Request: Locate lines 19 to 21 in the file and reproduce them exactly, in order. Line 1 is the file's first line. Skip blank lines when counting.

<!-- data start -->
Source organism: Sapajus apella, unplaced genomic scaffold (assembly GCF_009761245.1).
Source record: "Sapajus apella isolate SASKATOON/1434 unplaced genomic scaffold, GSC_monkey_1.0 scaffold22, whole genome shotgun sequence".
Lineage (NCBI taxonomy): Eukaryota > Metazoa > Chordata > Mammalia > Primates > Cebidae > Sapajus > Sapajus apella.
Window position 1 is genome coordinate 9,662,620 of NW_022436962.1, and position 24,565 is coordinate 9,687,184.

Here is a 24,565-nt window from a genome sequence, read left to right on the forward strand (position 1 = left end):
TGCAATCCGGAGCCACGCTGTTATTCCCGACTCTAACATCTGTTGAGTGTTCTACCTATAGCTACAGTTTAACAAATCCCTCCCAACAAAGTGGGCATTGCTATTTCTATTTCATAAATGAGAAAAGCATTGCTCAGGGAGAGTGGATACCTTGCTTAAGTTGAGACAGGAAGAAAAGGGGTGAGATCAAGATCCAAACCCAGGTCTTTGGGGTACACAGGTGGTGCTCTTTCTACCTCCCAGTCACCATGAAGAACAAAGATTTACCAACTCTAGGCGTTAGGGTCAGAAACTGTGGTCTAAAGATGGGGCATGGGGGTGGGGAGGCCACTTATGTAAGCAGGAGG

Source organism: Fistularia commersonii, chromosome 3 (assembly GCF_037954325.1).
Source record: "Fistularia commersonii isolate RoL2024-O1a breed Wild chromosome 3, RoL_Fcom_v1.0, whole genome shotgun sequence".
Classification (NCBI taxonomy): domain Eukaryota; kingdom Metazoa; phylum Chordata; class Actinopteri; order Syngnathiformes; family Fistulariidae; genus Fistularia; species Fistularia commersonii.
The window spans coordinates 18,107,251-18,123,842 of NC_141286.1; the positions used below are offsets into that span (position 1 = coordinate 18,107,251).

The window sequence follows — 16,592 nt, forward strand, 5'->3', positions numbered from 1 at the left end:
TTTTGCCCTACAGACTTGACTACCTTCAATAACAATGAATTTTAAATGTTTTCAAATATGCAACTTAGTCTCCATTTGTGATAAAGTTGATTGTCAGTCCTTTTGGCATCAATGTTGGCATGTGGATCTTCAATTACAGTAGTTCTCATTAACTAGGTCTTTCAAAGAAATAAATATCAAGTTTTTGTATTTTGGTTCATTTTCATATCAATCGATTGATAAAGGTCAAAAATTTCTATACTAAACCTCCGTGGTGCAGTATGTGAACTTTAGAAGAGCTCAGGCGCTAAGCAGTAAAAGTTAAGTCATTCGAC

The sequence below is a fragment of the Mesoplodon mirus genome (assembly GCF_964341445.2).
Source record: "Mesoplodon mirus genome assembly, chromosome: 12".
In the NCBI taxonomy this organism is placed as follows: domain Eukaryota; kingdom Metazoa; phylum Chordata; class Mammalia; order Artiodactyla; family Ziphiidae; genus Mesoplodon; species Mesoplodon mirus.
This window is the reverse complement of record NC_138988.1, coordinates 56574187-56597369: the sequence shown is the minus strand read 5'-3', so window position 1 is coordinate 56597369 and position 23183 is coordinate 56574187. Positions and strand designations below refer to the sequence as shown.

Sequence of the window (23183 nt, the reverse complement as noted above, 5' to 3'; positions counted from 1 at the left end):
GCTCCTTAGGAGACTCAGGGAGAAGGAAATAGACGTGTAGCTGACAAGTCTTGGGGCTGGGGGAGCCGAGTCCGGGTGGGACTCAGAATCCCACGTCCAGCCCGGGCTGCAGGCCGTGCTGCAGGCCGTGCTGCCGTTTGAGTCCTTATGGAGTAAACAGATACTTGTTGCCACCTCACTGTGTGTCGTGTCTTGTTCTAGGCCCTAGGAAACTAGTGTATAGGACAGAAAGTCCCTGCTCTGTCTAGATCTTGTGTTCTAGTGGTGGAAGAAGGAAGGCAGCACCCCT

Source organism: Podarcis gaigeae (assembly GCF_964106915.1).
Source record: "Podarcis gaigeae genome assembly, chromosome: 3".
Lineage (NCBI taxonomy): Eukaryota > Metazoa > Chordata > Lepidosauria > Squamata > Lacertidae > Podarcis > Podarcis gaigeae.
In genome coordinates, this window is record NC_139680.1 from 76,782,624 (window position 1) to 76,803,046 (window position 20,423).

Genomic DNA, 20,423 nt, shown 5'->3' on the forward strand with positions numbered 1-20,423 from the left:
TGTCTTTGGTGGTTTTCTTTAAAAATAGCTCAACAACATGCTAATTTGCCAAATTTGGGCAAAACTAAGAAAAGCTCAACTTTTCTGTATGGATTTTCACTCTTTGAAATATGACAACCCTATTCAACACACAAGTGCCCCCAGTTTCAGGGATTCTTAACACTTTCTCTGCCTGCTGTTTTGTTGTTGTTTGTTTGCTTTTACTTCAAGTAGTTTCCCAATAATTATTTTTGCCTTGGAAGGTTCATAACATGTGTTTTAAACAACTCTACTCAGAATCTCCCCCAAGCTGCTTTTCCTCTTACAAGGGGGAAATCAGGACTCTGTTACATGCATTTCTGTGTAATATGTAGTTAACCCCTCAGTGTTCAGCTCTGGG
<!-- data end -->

Source organism: Podarcis gaigeae (assembly GCF_964106915.1).
Source record: "Podarcis gaigeae genome assembly, chromosome: 3".
Lineage (NCBI taxonomy): Eukaryota > Metazoa > Chordata > Lepidosauria > Squamata > Lacertidae > Podarcis > Podarcis gaigeae.